The stratosphere is the second major strata of air in the atmosphere. It resides between 10 and 50 km above the planet's surface. The air temperature in the stratosphere remains relatively constant up to an altitude of 25 km. Then it increases gradually to 200-220 degrees Kelvin (K) at the lower boundary of the stratopause (~50 km), which is marked by a decrease in temperature. Because the air temperature in the stratosphere increases with altitude, it does not cause convection and has a stabilizing effect on atmospheric conditions in the region. Ozone plays the major role in regulating the thermal regime of the stratosphere, as water vapor content within the layer is very low. Temperature increases with ozone concentration. Solar energy is converted to kinetic energy when ozone molecules absorb ultraviolet radiation, resulting in heating of the stratosphere.

Ozone Distribution
Detail of Ozone Distribution in the Stratosphere. (Click for the full and larger image.)

The ozone layer is located at an altitude between 20-30 km. Approximately 90% of the ozone in the atmosphere resides in the stratosphere. Ozone concentration in this region is about 10 parts per million by volume as compared to approximately 0.04 parts per million by volume in the troposphere. Ozone absorbs the bulk of solar ultraviolet radiation in wavelengths from 290 nm - 320 nm. These wavelengths are harmful to life because they can be absorbed by the nucleic acid in cells. Increased penetration of ultraviolet radiation to the planet's surface would damage plant life and have harmful environmental consequences. Appreciably large amounts of solar ultraviolet radiation would result in a host of biological effects, such as a dramatic increase in cancers.

Meteorological conditions strongly affect the distribution of ozone. Most ozone production and destruction occurs in the tropical upper stratosphere, where the largest amounts of ultraviolet radiation are present. Dissociation takes place in lower regions of the stratosphere and occurs at higher latitudes than does production.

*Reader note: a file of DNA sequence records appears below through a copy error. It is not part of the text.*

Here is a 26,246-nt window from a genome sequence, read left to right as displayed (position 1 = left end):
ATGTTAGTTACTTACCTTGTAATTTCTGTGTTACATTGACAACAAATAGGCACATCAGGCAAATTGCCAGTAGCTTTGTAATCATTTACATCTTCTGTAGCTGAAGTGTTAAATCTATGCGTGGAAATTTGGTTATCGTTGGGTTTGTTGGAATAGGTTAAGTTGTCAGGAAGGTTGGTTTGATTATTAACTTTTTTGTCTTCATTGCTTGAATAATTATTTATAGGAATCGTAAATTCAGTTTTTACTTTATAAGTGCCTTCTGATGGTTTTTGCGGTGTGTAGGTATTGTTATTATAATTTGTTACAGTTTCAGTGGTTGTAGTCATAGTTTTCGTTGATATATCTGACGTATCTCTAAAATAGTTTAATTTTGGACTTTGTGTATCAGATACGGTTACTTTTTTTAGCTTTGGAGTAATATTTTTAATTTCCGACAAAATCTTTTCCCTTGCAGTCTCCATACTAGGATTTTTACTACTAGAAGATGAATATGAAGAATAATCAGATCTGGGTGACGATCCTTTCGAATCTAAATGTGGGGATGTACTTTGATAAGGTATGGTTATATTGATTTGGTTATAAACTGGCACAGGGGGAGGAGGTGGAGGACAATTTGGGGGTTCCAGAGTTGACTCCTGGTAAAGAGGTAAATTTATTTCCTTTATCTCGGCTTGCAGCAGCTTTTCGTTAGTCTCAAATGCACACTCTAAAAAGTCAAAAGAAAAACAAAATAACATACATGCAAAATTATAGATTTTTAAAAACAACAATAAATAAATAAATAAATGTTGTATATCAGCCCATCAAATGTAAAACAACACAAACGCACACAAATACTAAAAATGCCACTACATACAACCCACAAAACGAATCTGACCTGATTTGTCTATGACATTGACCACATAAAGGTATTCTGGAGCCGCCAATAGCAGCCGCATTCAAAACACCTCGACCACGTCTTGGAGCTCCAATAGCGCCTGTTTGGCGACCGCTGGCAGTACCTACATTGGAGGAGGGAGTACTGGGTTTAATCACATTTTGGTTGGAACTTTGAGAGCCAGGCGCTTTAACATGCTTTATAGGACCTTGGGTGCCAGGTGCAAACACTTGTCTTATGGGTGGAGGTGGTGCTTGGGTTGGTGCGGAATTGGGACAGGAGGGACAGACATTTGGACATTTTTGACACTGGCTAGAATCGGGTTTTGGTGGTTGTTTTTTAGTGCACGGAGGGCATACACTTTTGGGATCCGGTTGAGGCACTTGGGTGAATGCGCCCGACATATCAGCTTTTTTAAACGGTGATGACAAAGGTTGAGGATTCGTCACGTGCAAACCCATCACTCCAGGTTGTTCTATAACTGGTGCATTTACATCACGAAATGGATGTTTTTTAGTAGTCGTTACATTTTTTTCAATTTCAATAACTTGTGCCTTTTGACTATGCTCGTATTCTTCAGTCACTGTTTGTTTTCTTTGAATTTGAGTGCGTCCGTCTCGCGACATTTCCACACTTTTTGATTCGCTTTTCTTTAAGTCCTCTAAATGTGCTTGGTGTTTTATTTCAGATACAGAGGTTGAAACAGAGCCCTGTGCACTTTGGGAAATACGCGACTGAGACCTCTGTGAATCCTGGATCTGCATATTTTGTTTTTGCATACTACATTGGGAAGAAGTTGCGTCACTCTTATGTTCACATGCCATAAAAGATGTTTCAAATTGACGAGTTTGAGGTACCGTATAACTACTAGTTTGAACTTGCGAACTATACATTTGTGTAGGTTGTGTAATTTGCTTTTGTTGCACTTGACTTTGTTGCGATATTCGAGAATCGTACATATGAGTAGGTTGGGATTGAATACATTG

Location of the Mesosphere
Detail of Location of the Mesosphere. (Click for the full and larger image.)
The mesosphere, a layer extending from approximately 50 km to 80 km, is characterized by decreasing temperatures, which reach 190-180 K at an altitude of 80 km. In this region, concentrations of ozone and water vapor are negligible. Hence the temperature is lower than that of the troposphere or stratosphere. With increasing distance from Earth's surface the chemical composition of air becomes strongly dependent on altitude and the atmosphere becomes enriched with lighter gases. At very high altitudes, the residual gases begin to stratify according to molecular mass, because of gravitational separation.


Location of the Thermosphere
Detail of Location of the Thermosphere. (Click for the full and larger image.)
The thermosphere is located above the mesosphere and is separated from it by the mesopause transition layer. The temperature in the thermosphere generally increases with altitude up to 1000-1500 K. This increase in temperature is due to the absorption of intense solar radiation by the limited amount of remaining molecular oxygen. At an altitude of 100-200 km, the major atmospheric components are still nitrogen and oxygen. At this extreme altitude gas molecules are widely separated.


Outermost Layer of the Atmosphere
Detail of the Outermost Layer of the Atmosphere. (Click for the full and larger image.)

The exosphere is the most distant atmospheric region from Earth's surface. The upper boundary of the layer extends to heights of perhaps 960 to 1000 km and is relatively undefined. The exosphere is a transitional zone between Earth's atmosphere and interplanetary space.

Text, images and videos courtesy of Distributed Active Archive Center at NASA's Goddard Space Flight Center.

Related to chapter 3 in the print guide.
Related Materials

See Scientific Ballooning for more on how scientists use balloons for research. Also, see Layers of the Atmosphere.

Glossary Terms

Click for the definitions of the following words that are used on this page: (Definitions appear in a pop-up window.)

ultraviolet radiation

View the full, printable version of the glossary.